Nearly 75 percent of voters in North Carolina cast their ballots in the 2020 election — a year where record numbers of voter turnout is being reported across the country.
As of Wednesday morning, less than 100,000 votes separated President Donald Trump and Vice President Joe Biden from claiming victory in North Carolina, a state Trump definitively won in 2016.
Macon County was above the state voter turnout, with 76.39 percent of the county’s 27,162 registered casting their ballots. That leaves just around 7,000 voters in the county who did not vote this election, surpassing the previous county turnout record of 68 percent by nearly 10 percent.
The number of voters participating in the 2020 election is expected to rise slightly over the next week or so, as mail-in ballots post marked by Tuesday, November 2, will be counted toward election totals. Those mail-in ballots will be crucial in determining close races and might even be the deciding factor in which Presidential candidate wins the Electoral College votes for the state.
Despite uncertainty on the National level, races closer to home were wholly decided, with no room to question the winner.
Kevin Corbin, who decided to run for the Senate after two terms in the North Carolina House of Representatives, beat out Democratic challenger Victoria Fox with 73,467 votes to 36,759.
“My campaign is very appreciative to have all seven counties,” said Corbin. “I am very excited to be able to serve in the North Carolina Senate and continue representing Western North Carolina.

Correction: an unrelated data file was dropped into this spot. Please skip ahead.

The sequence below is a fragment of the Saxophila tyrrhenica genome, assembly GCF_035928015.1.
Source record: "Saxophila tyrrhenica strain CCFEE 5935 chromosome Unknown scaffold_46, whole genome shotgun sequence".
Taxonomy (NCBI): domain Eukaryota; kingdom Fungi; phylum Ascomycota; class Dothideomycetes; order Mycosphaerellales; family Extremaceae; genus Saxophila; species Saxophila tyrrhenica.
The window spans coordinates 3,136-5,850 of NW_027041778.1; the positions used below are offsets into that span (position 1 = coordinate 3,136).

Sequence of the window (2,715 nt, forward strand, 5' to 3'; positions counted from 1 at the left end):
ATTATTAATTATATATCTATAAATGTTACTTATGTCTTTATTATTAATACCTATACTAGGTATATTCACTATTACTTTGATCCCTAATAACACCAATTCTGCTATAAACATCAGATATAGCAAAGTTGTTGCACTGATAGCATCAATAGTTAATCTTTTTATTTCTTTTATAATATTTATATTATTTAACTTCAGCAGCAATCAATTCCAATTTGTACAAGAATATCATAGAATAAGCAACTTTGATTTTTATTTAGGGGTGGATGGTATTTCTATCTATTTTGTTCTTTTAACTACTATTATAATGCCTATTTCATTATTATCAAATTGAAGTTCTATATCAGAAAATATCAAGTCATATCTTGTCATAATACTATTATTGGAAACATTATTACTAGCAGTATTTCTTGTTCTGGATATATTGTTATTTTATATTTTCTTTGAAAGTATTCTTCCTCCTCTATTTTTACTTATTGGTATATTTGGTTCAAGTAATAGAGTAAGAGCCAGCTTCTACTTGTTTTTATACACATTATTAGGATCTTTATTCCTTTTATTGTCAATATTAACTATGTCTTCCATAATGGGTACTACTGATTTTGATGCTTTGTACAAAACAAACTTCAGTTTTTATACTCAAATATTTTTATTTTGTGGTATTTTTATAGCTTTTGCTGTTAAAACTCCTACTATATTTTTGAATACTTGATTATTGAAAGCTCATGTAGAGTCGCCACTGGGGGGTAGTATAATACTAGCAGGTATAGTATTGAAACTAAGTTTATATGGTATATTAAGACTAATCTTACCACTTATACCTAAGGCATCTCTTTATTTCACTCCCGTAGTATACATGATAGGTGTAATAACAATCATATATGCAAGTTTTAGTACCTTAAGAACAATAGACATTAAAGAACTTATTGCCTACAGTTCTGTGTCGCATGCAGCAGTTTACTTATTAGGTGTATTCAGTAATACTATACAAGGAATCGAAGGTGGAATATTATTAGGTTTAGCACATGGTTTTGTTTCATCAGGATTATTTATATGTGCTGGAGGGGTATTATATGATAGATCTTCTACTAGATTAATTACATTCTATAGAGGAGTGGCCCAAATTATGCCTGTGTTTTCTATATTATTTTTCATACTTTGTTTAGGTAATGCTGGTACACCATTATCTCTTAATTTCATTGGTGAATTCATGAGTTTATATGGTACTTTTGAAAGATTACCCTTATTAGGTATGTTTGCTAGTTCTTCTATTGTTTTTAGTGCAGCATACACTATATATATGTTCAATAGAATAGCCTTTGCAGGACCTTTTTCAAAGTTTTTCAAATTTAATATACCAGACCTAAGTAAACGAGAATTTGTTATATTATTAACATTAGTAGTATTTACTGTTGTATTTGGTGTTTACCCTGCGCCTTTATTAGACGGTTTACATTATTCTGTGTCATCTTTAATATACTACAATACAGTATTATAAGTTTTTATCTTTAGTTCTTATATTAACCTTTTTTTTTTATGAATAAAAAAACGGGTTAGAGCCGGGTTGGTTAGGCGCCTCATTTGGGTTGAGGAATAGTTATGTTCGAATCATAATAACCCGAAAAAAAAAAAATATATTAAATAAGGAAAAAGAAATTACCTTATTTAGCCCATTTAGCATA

Karl Gillespie, who left his seat on the Macon County Board of Commissioners to run for North Carolina’s District 120 seat on the House of Representatives secured his seat with a comfortable 34,745 votes to Democrat challenger Susan Landis’ 12,098.
Macon County Republican Josh Young secured his seat on the board of commissioners with 14,709 votes to Democratic challenger Betty Cloer Wallace’s 5,339.
The Franklin area seat of the Board of Education featured three candidates, with incumbent Jim Breedlove comfortably winning re-election for what he says will be his last term.
“I am deeply appreciative and very humbled by the level of support shown to me by the many voters in our community,” said Breedlove. “I will stand by my ongoing pledge and promise to always be guided by the principle of making decisions that are in the best interest of the students. I value and welcome your comments and suggestions both now and in the future as we move forward together in strengthening education in Macon County.”
Both the Highlands and Nantahala seats on the board of education were also up for election. With no challenger, incumbent Melissa Evans was re-elected for Nantahala and newcomer Hillary Wilkes won for Highlands, replacing Stephanie McCall, who did not seek re-election.
By Brittney Lofthouse